Based on data we checked and player qualities, the best options for the attacking midfielder roles in 4-2-3-1 formations are Vlašić and Pašalić. We can give them an advantage over the others because they already played for the national team but also they are playing in good European clubs. Both of them are entering their peak and showed enormous progress in the last two years. In this formation, Vlašić would be in his natural position. He played a lot of seasons where coaches were constantly changing his position which didn’t allow him to perform at his best but in CSKA Moscow, they gave him a chance to play regular football as an attacking midfielder which paid off for both the club and Vlašić himself. His penetration through the middle is something that adds another dimension to the current squad full of players who prefer progressing with passing. Finally, his goal-scoring ability is something that is desirable from an attacking midfielder.
Pašalić is a really productive midfielder as well with plenty of goal contributions for his team. As opposed to Vlašić’s qualities with the ball, Pašalić’s quality comes from off the ball movement. He has a sense for open spaces and his timing to run into those spaces is perfect. Pašalić is a modern midfielder and his work rate off the ball is impressive, allowing him to roam across the pitch with Modrić and Brozović/Kovačić covering him, which could be tricky for opponents.
Other possible options are Lovro Majer and Filip Krovinović. The former is an option for the future and probably his call-up won’t happen until after the European Championship. He has enormous talent but needs to show consistency each week and also prove himself at a higher level. Krovinović, on the other hand, proved himself in a quality team like Benfica and also by playing in the world’s physically toughest league, the English Championship. He is now back at West Brom and his quality performances could help him get a ticket for the European Championship next summer. We can’t rule out possibly playing Kramarić behind the striker but this option would only be possible against weaker opposition.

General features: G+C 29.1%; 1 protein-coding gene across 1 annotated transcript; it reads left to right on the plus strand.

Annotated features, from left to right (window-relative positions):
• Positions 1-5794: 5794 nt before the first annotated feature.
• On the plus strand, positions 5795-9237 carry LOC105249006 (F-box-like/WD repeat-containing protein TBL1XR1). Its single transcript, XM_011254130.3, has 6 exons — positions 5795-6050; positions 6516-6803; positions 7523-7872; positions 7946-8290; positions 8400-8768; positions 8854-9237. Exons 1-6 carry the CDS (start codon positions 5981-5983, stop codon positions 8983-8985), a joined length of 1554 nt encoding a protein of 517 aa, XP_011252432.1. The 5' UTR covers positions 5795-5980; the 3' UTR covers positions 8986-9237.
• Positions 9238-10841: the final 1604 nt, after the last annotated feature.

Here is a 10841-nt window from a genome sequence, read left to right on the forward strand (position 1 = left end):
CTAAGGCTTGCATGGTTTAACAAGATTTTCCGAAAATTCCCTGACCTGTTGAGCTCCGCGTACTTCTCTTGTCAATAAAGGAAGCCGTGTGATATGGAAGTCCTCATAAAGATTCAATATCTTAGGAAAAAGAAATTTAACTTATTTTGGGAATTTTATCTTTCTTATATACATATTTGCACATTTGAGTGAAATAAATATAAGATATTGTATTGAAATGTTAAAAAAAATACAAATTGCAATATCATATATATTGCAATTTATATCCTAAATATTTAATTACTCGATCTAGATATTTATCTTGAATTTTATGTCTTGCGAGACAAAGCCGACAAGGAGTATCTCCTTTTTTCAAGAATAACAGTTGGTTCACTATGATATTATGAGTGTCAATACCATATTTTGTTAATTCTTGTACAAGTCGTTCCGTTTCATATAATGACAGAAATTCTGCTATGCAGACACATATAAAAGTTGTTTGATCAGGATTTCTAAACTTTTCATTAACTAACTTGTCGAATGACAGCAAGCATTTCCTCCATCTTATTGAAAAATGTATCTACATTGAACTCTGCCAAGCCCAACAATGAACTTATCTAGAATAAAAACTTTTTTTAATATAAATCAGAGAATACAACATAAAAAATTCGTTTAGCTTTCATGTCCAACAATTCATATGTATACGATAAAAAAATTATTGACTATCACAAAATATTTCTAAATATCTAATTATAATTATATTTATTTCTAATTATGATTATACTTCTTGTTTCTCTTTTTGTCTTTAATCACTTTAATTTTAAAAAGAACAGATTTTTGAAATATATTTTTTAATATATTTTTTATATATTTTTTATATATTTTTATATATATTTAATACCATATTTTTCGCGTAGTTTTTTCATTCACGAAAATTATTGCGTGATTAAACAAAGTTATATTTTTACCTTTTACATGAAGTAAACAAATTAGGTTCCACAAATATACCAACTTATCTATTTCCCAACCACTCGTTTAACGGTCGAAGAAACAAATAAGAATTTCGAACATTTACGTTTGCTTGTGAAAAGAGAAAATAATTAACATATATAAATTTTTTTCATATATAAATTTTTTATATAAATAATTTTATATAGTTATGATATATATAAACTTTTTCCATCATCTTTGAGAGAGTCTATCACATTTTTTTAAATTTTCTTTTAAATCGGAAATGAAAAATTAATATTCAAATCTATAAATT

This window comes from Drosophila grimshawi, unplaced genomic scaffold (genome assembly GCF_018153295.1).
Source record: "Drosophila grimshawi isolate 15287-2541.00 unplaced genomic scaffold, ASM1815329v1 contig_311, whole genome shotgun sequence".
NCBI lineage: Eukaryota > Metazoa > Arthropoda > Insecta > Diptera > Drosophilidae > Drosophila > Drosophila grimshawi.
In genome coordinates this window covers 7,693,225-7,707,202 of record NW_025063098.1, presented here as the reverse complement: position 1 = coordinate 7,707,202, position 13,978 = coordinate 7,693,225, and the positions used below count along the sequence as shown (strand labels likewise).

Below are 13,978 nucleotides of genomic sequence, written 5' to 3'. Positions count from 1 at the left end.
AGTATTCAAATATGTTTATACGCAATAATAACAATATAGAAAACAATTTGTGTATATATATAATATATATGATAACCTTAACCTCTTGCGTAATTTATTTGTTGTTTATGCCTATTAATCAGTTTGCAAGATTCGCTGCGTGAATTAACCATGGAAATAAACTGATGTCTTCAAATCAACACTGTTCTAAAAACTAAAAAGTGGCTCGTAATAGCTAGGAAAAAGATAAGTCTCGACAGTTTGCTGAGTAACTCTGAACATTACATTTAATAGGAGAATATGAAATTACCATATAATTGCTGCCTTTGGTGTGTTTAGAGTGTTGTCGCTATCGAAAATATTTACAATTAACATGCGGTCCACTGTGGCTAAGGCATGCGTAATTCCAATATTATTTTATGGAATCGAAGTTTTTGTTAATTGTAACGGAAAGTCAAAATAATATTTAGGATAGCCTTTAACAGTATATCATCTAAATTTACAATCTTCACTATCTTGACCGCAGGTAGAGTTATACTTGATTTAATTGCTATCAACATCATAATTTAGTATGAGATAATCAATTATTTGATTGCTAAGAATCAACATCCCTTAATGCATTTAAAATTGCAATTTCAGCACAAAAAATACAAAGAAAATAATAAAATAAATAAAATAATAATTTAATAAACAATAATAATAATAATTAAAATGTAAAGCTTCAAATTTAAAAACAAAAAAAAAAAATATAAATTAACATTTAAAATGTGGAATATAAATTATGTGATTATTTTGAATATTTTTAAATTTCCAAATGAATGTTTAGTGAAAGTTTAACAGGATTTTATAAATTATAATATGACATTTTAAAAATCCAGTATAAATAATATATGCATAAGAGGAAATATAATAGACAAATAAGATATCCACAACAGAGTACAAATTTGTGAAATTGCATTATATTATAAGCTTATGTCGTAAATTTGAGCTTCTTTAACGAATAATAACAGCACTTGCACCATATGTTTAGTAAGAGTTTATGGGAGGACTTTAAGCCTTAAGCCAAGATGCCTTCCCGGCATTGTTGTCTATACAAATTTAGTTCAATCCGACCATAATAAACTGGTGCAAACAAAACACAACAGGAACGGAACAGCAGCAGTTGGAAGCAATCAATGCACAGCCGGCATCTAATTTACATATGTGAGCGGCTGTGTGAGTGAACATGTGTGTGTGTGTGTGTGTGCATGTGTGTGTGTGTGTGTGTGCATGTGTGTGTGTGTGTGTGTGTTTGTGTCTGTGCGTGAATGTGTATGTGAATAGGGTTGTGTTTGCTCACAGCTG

This formation gives us a logical lineup from the start with Brozović as a pivot behind Modrić and Kovačić. This trio is currently the best Croatian football has to offer and if we choose playing the 4-3-3 there is no reason to believe that Croatia will play anything other than that.
Croatia has plenty of options in this formation, even with the fact that Vlašić or Pašalić would have less of a creating duty in a 4-3-3 than the trio mentioned above. Badelj is not the player who Croatia counts as a first-team regular but his experience and quality is crucial in situations when there is a need for more control of possession and to calmly bring the game to the end when leading. Based on the data, we can say that Moro and Mišić have all the reasons to believe that they will get their chance in the national team. For Moro, it is only a matter of time for his first call-up after he finishes with the U21 campaign. He not only stands out for his passing qualities but also with the defensive output as well. He understands the game outstandingly which allows him to be one step ahead of his opponents and combined with his work rate he is an all-around midfielder. Mišić underwent surgery after the season and his comeback is expected in December. If he is able to pick up where he left off last season, he has reasons to hope for a call-up. His outstanding passing ability would fit great in the current playing style and would give stability in the heart of the pitch because of his aerial strength combined with his frame. Mišić surely has a future in the Croatian national team with possible retirements of Modrić and Badelj next summer.
Players that should be monitored for the future are Toma Bašić and Kristijan Jakić. Both of them have the potential to be quality midfielders and they could take a step forward if they keep making progress this season.
Based on this analysis, we can conclude that Croatia is ready for Rakitić’s retirement. Kovačić, Vlašić and Pašalić are playing on a high level and based on his preferred formations, Dalić has quality options in both formations. It will be hard to replace Rakitić instantly but over the next matches, there will be enough chances for all players to adjust to the current situation. Dalić has quality options in the current squad but also some interesting players who are waiting for their call-ups.